There is also a link on download.com that claims we're 64bit compatible and I've told Marcin about it too. Here:

http://download.cnet.com/Malwarebytes-Anti....html?tag=mncol

Hasn't been corrected yet. not sure if MArcin contatced them about it or not.

EDIT: Aha! Remembered what the other thing I meant to put here was. I've seen in some posts in the fp forums where MBAM has detected some customized settings that a user has added, but which could also be performed by malware. As it is at the moment, MBAM will report they are a trojan. Perhaps in a future version there could be a section in the scan log devoted to the settings that both users and malware often mess with, and mark them as a 'warning' rather than an infection. In this way, a user who sees MBAM flag somthing will be able to realize it was caused by them, but a user who doesn't know why it's been changed will be advised to let MBAM fix it.

For example, the edited settings that a user shouldn't change would still be read as an infection, but the settings that it's reasonable a user would modify could be called warnings and have a dialog explain what it means when they are flagged.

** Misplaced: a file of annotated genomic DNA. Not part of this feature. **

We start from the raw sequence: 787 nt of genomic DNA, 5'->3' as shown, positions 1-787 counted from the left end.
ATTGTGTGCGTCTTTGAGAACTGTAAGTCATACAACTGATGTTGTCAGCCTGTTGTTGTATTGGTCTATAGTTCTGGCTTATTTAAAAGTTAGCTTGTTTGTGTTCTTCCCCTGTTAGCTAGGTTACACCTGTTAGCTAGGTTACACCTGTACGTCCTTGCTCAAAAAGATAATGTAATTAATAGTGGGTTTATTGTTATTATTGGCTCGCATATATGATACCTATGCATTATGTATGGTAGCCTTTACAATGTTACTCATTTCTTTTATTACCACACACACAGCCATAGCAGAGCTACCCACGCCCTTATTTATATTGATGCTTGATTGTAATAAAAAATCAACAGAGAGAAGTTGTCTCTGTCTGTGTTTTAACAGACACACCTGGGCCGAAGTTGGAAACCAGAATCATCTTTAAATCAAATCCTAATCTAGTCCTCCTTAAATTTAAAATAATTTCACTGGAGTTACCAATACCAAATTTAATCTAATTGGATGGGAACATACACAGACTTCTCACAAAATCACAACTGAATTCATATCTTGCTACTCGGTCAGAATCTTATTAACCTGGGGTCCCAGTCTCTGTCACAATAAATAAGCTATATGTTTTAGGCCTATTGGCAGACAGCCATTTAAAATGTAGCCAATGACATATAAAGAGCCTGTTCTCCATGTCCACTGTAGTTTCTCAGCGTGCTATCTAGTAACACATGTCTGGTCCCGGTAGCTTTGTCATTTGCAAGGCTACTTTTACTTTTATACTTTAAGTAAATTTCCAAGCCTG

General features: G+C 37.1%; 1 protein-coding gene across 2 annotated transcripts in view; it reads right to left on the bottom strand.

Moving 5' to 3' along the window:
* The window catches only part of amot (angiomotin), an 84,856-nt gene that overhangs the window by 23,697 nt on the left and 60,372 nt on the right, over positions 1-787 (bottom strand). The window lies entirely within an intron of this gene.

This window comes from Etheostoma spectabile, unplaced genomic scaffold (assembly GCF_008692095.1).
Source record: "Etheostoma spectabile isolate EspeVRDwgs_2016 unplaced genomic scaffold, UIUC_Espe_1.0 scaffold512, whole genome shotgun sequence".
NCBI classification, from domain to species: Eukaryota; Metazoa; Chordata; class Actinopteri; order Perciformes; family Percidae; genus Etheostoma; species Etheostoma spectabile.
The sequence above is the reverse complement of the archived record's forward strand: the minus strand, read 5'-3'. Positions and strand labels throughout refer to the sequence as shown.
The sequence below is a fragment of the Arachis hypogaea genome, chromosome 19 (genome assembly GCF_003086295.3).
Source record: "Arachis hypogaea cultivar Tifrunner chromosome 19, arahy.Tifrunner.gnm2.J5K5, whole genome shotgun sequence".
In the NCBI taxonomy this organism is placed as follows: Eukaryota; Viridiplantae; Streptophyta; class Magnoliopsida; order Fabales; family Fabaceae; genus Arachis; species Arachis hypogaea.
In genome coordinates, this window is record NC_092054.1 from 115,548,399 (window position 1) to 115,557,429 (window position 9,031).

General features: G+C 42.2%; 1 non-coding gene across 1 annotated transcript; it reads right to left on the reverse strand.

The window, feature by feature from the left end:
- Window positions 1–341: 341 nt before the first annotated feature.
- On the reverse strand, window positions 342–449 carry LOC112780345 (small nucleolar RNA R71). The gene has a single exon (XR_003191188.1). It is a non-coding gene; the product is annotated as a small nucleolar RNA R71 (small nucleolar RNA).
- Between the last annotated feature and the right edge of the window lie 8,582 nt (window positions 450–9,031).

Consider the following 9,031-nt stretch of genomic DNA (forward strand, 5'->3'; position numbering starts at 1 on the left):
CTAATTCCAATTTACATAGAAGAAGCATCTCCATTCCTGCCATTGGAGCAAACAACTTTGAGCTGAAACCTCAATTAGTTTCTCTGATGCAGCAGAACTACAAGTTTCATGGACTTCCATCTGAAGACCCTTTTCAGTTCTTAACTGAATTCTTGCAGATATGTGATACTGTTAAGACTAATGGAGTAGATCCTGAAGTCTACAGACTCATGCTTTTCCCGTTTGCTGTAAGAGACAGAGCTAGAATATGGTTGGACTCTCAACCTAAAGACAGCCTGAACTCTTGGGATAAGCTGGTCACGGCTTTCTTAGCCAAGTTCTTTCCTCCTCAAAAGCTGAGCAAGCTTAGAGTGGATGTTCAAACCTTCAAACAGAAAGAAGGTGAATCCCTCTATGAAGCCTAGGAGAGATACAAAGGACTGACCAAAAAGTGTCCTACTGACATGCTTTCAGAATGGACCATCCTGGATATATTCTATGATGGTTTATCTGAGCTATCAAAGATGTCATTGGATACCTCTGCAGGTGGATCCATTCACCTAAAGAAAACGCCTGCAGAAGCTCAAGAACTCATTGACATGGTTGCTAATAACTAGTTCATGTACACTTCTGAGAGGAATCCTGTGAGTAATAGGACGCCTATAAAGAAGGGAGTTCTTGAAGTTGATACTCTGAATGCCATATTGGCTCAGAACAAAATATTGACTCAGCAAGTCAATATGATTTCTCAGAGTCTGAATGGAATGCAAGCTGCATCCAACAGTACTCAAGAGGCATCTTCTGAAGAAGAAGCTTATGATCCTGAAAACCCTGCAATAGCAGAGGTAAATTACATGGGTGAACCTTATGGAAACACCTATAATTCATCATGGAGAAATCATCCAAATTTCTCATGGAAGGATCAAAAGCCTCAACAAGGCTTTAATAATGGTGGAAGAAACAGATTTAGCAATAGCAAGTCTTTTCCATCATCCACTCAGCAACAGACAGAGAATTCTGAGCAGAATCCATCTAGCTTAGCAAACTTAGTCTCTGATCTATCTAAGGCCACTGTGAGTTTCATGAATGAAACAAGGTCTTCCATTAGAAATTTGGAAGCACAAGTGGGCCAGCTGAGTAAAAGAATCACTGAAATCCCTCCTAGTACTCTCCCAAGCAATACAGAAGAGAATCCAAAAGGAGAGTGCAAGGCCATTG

I beleive their trying to come up with better wording on some of these already.
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Can anyone send me a PM with details? :) My wife shouldn't run with admin account :(
:)

Have her run in Sandboxie:

http://www.sandboxie.com/

So far the only thing that's ever gotten out on me was Virut. Backdoors-nope, Trojans-nope, DNS Changers-nope, Spambots-nope, Rootkits-nope, see what I mean? You'll just have to assure she uses it every time. No matter what she gets, excluding Virut, empty sandbox and it's all gone.

I use it ever day and have been for a long time now

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Unfortunately probably not as certain tools/methods are reserved for corporate customers (they don't even tell me :( ). Honestly though, at least for your home computer editing the security on the folder as Raven suggested should be fine. In a corporate environment with mass amounts of PC's it's a different story because security concerns are quite different.

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This would NOT be a Best Practice for a Corporate / Business computer. There are very easy ways to accomplish this without altering security.